39. Using Reductions • If P is polynomial-time reducible to Q, we denote this P p Q • Definition of NP-Hard and NP-Complete: • If all problems R  NP are reducible to P, then P is NP-Hard • We say P is NP-Complete if P is NP-Hard and P  NP • If P p Q and P is NP-Complete, Q is alsoNP - Complete • This is the key idea you should take away today

40. Why Prove NP-Completeness? • Though nobody has proven that P != NP, if you prove a problem NP-Complete, most people accept that it is probably intractable • Therefore it can be important to prove that a problem is NP-Complete • Don’t need to come up with an efficient algorithm • Can instead work on approximation algorithms

41. Proving NP-Completeness • What steps do we have to take to prove a problem Pis NP-Complete? • Pick a known NP-Complete problem Q • Reduce Q to P • Describe a transformation that maps instances of Q to instances of P, s.t. “yes” for P = “yes” for Q • Prove the transformation works • Prove it runs in polynomial time • Oh yeah, prove P NP (What if you can’t?)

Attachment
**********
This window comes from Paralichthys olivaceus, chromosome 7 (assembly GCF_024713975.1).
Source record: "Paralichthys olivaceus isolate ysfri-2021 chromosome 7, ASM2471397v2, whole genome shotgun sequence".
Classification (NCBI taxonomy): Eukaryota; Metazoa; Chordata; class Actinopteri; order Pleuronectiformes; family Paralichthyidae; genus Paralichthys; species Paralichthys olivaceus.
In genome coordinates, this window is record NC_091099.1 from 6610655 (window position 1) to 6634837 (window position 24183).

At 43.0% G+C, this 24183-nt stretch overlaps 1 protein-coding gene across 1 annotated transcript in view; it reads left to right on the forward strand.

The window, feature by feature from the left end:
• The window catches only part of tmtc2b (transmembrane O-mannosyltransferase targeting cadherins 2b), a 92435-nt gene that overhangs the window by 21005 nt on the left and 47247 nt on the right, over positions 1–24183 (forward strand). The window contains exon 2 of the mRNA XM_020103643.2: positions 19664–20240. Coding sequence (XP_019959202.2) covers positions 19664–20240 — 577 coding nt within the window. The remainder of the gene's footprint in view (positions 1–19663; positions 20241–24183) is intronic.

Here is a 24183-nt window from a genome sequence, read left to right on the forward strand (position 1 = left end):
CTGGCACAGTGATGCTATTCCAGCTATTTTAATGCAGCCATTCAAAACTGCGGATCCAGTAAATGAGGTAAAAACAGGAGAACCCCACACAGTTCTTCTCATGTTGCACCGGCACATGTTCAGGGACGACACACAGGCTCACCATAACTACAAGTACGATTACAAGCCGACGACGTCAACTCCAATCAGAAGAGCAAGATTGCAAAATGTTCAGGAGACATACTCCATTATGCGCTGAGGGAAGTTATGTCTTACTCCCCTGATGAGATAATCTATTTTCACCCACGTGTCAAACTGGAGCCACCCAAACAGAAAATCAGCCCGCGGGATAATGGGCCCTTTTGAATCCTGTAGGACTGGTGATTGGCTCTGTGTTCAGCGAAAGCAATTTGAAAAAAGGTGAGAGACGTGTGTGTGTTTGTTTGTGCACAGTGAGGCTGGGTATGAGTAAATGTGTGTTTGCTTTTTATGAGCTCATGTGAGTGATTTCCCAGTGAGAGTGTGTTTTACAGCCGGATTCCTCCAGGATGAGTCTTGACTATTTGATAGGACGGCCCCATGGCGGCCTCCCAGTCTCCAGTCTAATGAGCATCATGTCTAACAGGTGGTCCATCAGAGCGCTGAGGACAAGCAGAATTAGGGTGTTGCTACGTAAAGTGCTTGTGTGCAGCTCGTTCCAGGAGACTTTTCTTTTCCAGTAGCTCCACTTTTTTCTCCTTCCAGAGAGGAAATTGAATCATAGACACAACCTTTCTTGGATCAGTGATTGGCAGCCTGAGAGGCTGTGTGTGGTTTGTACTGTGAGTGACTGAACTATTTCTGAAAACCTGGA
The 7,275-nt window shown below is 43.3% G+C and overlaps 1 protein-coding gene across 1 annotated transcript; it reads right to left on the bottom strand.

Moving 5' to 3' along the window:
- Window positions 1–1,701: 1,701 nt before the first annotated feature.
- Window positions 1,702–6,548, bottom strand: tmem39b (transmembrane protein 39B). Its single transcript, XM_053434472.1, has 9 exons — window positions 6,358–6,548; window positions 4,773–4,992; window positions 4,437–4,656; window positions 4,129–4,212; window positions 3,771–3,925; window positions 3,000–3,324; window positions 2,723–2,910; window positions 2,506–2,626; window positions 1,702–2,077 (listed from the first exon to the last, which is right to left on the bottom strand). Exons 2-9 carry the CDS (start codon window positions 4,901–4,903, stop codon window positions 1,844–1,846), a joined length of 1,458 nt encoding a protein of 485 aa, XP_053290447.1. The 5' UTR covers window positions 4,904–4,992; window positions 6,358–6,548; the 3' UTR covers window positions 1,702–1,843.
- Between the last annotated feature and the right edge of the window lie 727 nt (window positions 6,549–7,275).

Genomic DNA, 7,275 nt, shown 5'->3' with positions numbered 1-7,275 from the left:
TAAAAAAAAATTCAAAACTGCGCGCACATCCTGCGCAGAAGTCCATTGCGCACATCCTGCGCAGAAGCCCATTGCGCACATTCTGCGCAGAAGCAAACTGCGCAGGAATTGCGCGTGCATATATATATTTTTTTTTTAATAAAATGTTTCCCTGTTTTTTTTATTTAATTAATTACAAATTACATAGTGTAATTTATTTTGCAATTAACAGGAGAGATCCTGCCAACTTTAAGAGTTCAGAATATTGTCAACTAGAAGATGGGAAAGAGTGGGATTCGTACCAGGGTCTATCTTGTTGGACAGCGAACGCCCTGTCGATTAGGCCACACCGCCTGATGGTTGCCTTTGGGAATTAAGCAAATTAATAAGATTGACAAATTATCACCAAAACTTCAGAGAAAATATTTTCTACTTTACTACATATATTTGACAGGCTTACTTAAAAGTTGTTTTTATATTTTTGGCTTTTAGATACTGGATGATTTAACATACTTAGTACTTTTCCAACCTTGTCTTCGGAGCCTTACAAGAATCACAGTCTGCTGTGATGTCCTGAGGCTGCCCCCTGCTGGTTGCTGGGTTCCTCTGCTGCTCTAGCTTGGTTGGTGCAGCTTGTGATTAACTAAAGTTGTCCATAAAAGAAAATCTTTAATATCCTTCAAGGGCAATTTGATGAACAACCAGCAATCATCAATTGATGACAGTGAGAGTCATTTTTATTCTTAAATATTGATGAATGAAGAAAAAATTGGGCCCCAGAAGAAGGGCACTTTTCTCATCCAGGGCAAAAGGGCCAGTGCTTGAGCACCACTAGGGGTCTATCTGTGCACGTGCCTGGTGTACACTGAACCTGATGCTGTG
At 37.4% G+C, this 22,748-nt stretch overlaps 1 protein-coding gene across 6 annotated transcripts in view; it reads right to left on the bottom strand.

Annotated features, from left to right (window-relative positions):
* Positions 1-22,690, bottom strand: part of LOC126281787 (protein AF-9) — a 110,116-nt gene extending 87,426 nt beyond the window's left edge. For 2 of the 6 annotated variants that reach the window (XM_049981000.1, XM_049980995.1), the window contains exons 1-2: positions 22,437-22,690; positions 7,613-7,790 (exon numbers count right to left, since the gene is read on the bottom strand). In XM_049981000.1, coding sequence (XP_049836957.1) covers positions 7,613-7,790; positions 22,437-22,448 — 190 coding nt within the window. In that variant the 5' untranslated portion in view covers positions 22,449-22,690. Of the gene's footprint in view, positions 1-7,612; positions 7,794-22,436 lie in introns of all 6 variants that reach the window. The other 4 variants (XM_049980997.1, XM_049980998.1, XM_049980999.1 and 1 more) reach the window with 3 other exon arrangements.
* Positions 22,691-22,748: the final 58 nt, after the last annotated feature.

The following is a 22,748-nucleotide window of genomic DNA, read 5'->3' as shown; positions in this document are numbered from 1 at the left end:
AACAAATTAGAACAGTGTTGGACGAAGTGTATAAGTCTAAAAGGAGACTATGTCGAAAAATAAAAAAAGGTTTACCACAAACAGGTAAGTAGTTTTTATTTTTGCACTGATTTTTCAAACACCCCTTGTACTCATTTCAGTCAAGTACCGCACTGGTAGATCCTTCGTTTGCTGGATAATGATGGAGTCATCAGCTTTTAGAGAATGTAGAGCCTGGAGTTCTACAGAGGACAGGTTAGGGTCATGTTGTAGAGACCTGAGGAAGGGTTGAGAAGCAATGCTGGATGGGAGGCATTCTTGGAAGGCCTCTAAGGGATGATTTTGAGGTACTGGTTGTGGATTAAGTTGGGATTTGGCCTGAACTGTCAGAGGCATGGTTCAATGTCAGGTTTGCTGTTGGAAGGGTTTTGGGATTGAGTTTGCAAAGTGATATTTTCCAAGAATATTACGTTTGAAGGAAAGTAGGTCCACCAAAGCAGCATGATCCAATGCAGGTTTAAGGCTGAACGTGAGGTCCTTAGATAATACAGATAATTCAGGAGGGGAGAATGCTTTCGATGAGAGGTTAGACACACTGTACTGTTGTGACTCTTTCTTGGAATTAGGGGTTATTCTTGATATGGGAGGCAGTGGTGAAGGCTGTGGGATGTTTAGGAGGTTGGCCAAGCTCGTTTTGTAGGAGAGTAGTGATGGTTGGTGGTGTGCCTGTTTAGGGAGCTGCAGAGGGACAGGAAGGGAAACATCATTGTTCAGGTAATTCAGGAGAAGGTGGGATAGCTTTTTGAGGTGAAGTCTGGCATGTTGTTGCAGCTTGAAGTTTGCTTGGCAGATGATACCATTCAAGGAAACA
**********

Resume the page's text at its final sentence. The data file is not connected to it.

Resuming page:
42. If you tell me that this graph is 3-colourable, it is very difficult for me to check whether you are right.

43. But if you tell me that this graph is 3-colorable and give me a solution, it is very easy for me to verify whether you are right. Loosely speaking, problems that are difficult to compute, but easy to verify are known as Non-deterministic Polynomial.

44. Cook’s Theorem Any NP problem can be converted to SATin polynomial time.

45. The SAT Problem • One of the first problems to be proved NP-Complete was satisfiability (SAT): • Given a Boolean expression on n variables, can we assign values such that the expression is TRUE? • Ex: ((x1x2)  ((x1 x3)  x4)) x2 • Cook’s Theorem: The satisfiability problem is NP-Complete • Note: Argue from first principles, not reduction • Proof: not here